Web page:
House Bars Ground Troops in Libya

The House of Representatives has voted 416-5 for a resolution prohibiting President Obama from sending ground troops to Libya

The House of Representatives has voted 416-5 for a resolution prohibiting President Obama from sending ground troops to Libya.

AP (“House bars US ground forces in Libya“):

The House has overwhelmingly backed a measure barring any taxpayer dollars for U.S. ground forces in Libya.

On a vote of 416-5, the House backed the measure which also applies to private security contractors. The lone exception to the measure would be to rescue a member of the U.S. forces in Libya. The measure is part of a larger House defense bill that also needs Senate approval.

Lawmakers have complained that President Barack Obama has ignored the 1972 War Powers Resolution, failing to seek congressional authorization for the U.S. military operation in Libya.

Obama recently said the U.S. involvement is limited in the NATO-led operation. Obama also has said he would not send ground forces to Libya.

Presuming the Senate goes along with this, a very interesting move. They absolutely have the right to do this under WPA (which was passed in 1973, not 1972) although there are ways that the president can get around this.

More likely than not, he wasn’t going to do this anyway, given his promises on the matter and the fact that the Europeans have more incentive to act. Still, having gone to war in Libya and declaring that Gaddafi’s ouster is the only acceptable solution, a modest ground operation would seem the obvious endgame.

FILED UNDER: Congress, Military Affairs, Quick Takes, US Politics
James Joyner
About James Joyner
James Joyner is a Security Studies professor at Marine Corps University's Command and Staff College and a nonresident senior fellow at the Scowcroft Center for Strategy and Security at the Atlantic Council. He's a former Army officer and Desert Storm vet. Views expressed here are his own. Follow James on Twitter @DrJJoyner.

Comments

  1. mantis says:

    Well, at least Congress has remembered they do have some role in our military adventures. It’s a step in the right direction, even if it doesn’t mean all that much.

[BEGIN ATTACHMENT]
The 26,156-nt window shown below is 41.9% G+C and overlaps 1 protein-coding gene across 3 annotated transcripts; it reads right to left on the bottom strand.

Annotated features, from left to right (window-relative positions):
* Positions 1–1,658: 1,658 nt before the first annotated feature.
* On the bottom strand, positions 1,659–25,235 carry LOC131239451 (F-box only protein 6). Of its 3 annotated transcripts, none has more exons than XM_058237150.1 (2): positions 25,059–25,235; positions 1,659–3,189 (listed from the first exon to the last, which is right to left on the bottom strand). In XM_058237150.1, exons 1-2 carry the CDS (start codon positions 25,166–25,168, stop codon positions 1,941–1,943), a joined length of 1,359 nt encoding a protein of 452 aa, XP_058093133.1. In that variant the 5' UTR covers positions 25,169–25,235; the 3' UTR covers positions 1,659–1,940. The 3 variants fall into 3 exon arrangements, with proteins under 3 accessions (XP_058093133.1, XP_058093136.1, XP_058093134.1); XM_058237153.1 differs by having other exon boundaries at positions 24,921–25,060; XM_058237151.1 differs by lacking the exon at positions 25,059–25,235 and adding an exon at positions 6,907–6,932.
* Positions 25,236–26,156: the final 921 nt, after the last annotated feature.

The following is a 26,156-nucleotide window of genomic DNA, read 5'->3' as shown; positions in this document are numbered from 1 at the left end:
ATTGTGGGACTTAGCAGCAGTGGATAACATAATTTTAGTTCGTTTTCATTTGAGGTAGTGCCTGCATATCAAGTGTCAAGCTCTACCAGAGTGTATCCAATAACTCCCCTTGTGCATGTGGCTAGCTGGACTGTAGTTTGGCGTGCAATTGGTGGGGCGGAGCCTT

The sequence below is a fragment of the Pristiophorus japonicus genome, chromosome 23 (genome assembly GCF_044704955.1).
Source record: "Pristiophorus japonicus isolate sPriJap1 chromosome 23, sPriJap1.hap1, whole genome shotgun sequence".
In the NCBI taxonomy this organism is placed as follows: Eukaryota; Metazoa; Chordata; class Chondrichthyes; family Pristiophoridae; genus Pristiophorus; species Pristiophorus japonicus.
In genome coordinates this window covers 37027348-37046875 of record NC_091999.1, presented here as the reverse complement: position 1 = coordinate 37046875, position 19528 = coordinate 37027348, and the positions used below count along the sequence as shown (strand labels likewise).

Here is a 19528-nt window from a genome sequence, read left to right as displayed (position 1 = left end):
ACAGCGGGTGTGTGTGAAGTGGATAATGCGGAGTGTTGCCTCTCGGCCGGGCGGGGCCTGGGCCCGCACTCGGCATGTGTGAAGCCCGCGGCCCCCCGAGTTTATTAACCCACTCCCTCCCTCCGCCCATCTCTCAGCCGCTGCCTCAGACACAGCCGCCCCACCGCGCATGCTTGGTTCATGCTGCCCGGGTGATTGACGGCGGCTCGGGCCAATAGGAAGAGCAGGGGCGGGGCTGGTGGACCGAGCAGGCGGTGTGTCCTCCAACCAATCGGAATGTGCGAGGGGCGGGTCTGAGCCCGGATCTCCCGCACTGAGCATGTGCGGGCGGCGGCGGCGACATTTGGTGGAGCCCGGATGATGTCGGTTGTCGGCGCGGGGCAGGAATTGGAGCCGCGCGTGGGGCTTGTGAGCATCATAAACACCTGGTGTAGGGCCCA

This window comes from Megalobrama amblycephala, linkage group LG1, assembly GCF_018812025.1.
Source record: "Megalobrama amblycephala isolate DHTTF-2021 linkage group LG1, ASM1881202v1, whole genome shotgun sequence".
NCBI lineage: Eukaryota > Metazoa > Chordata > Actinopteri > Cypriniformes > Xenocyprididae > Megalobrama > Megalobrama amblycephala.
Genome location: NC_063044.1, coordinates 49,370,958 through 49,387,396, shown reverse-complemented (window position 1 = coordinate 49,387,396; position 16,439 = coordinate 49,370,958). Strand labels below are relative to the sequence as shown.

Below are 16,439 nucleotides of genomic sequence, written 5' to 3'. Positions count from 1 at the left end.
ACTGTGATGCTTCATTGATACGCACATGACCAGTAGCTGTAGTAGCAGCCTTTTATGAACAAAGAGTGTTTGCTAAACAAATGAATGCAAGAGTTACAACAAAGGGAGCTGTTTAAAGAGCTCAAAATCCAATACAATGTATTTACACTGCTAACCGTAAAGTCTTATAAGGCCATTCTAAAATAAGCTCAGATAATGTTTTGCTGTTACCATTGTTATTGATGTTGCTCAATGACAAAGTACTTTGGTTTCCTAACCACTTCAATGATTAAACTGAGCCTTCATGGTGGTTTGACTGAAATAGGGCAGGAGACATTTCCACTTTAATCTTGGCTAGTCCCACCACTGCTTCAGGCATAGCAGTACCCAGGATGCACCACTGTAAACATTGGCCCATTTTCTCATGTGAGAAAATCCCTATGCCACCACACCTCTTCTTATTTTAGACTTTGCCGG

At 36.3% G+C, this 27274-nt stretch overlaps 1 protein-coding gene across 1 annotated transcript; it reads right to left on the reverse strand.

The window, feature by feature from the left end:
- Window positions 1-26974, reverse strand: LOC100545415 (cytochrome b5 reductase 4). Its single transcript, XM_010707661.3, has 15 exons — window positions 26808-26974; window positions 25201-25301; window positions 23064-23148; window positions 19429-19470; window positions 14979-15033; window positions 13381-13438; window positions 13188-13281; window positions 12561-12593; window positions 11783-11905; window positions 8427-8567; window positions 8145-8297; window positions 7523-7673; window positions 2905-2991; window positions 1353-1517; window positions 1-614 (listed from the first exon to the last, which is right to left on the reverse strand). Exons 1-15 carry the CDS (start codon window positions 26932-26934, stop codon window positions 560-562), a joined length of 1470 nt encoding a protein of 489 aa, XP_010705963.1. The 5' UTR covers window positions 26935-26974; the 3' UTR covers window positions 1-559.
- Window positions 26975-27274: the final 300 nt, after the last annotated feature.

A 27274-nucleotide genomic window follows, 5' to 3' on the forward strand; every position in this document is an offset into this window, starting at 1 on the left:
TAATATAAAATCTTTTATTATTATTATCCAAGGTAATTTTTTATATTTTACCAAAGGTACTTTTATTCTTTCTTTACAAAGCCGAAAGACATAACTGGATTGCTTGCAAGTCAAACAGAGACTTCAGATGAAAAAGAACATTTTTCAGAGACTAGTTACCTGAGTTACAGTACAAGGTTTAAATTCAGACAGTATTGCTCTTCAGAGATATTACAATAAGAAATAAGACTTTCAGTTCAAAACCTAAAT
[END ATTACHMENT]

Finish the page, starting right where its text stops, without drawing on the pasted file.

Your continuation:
2. michael reynolds says:

    Gaddafi’s foreign minister is in Spain begging for a cease fire to be internationally monitored followed by open dialog ending in a new constitution. That doesn’t sound as if Gaddafi is very confident. We’re not going to need ground troops, and if Obama thought we would he’d have been able to turn a lot more than 5 votes.

  3. michael reynolds says:

    Correction, Libya’s Prime Minister, not Foreign Minister.

  4. john personna says:

    This does not surprise me in the least. In fact, I already called it in these pages, putting ground troops outside the realm of possibility, given public sentiment.

  5. john personna says:

    Still, having gone to war in Libya and declaring that Gaddafi’s ouster is the only acceptable solution, a modest ground operation would seem the obvious endgame.

    I think son(*), you are suffering the confirmation bias.

    * – I’m not really that old, little brother.

  6. James Joyner says:

    @john personna: Oh, I thought Libya was a bad idea. But, if regime change is your goal–and it’s not mine–then some commandos with guns would seem the most expeditious route to achieving it.

  7. john personna says:

    That’s what I meant by confirmation – a few of us argued that regime change was not a genuine US goal. We put “supporting allies ” at #1

  8. Can someone tell me why Steve King (Iowa) and Jim Moran both voted against the amendment?